Indigenous families in Kbal Romeas village who were displaced last year by flooding from the reservoir of the Lower Sesan II Dam in Stung Treng province have been given new homes and hope for a better life in a new village along National Road 78.
The new village is one of three new resettlement villages funded by Lower Sesan Co. Ltd., which is undertaking the $816 million dam project in a joint venture with Cambodia’s Royal Group and Hydrolancang International Energy Co. Ltd.
The new village location, determined by villagers’ collective voting, is complete with facilities such as a school, clinic and pagoda, and also has infrastructure such as roads and electricity.
According to the chief of the new village, Kru You, the company built wooden houses and brick-wood houses for villagers.
“Each family was given five hectares for cultivation of cashew nut trees in addition to building water ponds around our land to facilitate irrigation,” he said.
He said in their old village on a bend of the Srepok River, life was hard because of poor living conditions in the rainy season due to floods.
“In the beginning we resisted efforts to relocate us, but after the government and the company staff explained things to us, we agreed, especially after we were given a tour of the new village they were building for us,” he said.
Krav Many, another village chief, said life in the new village is better.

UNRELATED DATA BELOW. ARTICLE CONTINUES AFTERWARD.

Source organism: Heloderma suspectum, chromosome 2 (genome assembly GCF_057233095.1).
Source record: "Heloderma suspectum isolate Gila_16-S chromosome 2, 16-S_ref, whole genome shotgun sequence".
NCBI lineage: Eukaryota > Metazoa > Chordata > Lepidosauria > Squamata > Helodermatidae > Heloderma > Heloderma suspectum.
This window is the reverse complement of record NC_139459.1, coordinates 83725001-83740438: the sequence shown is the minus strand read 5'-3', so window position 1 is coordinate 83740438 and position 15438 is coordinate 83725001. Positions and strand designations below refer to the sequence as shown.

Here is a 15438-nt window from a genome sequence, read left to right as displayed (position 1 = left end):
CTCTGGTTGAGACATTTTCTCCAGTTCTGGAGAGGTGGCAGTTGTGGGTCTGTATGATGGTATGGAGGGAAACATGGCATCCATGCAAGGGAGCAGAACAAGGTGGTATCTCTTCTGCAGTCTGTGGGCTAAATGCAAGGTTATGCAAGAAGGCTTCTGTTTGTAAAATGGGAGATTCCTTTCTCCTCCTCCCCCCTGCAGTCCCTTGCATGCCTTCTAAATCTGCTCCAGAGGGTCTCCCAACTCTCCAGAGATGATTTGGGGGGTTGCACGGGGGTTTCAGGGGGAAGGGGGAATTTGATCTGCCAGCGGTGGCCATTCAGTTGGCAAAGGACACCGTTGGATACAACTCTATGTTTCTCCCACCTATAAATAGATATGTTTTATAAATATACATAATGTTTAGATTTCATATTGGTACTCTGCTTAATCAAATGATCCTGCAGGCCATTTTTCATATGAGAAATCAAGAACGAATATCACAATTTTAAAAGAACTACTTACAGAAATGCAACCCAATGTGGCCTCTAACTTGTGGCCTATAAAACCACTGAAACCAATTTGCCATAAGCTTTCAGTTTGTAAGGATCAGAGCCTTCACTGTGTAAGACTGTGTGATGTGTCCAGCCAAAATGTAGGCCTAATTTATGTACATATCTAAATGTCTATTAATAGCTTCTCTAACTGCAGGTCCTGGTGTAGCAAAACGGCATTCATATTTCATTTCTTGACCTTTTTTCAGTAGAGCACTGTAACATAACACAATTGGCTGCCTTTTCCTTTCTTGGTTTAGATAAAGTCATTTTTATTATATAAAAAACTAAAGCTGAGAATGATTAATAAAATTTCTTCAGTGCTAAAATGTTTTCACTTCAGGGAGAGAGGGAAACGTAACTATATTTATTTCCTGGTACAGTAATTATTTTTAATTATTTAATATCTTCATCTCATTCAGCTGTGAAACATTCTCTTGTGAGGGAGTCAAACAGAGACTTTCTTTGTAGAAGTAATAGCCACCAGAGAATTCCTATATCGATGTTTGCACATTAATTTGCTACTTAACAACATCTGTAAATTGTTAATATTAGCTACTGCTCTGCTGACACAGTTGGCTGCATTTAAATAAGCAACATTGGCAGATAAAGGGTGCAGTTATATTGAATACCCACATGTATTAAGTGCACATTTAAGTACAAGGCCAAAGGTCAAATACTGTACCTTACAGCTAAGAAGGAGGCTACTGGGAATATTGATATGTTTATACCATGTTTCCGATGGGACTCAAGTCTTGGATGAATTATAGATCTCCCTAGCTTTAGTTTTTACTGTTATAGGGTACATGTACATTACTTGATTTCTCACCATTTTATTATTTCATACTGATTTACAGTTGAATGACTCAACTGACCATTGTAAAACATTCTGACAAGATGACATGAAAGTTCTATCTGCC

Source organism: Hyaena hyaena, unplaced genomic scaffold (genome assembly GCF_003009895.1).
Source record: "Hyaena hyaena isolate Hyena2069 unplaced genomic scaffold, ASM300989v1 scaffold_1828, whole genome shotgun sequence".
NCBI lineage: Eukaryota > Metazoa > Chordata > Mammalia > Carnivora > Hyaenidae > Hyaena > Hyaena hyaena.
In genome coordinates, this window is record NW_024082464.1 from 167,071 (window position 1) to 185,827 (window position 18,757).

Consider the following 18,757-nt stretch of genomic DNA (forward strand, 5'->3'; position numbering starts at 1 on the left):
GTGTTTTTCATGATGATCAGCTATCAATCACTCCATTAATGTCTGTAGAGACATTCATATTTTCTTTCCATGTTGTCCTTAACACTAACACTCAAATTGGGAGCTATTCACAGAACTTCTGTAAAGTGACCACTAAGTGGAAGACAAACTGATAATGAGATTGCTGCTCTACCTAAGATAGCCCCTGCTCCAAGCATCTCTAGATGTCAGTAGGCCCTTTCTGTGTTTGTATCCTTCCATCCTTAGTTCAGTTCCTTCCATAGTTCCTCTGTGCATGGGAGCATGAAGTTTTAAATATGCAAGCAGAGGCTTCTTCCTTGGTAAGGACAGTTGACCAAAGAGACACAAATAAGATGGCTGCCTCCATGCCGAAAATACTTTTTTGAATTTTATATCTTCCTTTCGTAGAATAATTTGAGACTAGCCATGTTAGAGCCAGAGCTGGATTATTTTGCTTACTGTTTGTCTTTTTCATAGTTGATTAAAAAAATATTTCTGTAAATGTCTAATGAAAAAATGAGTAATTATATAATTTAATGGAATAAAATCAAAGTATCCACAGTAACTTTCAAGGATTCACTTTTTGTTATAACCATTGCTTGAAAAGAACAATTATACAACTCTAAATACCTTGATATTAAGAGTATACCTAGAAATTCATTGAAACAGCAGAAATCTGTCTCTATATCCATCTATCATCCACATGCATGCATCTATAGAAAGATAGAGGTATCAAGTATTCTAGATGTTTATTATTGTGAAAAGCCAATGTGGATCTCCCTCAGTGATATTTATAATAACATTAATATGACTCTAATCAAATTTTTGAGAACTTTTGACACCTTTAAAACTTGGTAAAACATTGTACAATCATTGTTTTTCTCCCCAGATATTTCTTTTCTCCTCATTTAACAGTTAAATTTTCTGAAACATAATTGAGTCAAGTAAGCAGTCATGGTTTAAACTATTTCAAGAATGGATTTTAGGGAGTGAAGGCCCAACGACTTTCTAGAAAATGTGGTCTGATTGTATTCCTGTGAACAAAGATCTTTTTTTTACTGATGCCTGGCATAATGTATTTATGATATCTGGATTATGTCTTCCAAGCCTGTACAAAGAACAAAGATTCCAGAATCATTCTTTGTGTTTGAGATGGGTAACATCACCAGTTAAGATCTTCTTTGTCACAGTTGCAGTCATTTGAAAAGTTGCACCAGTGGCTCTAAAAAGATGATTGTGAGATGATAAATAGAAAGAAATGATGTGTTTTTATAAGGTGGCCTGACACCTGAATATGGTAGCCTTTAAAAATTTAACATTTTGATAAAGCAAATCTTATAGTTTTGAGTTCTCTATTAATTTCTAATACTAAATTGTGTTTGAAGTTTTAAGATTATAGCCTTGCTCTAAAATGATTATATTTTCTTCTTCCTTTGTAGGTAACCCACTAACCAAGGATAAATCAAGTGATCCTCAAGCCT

“The houses are well-laid out. The road is better, and water and electricity are also well provided,” he said, adding the best part is the land titles provided to families.
In addition to cultivating cashew nuts, the villagers also plan to grow sesame, corn, rice, cassava and other crops, Mr Many said.
The dam project, due for completion in 2019, will generate 400 megawatts of power, which will supply Stung Treng, Kampong Cham, Kratie, Preah Vihear, and Ratanakkiri provinces with electricity, ending their dependence on electricity from Laos.
The government has been pushing new energy projects like Lower Sesan II to meet growing demand for power due to accelerated economic growth.
However, opponents of the project have argued that such dams cause irreversible damage to local ecosystems and disrupt the livelihoods of villagers, namely the indigenous communities that rely on fish for their food security and income.
For Kbal Romeas villagers, they had earlier resisted relocation as some of them felt the land offered per family was not suited for farming, and that the new village was too far from the forest and too close to major roadways.
They also felt it would be hard for them to leave behind the graves of ancestors, and give up the unity and collective identity of indigenous Bunong heritage.
But to date, almost all the 200 families who inhabited Kbal Romeas have left for the new village.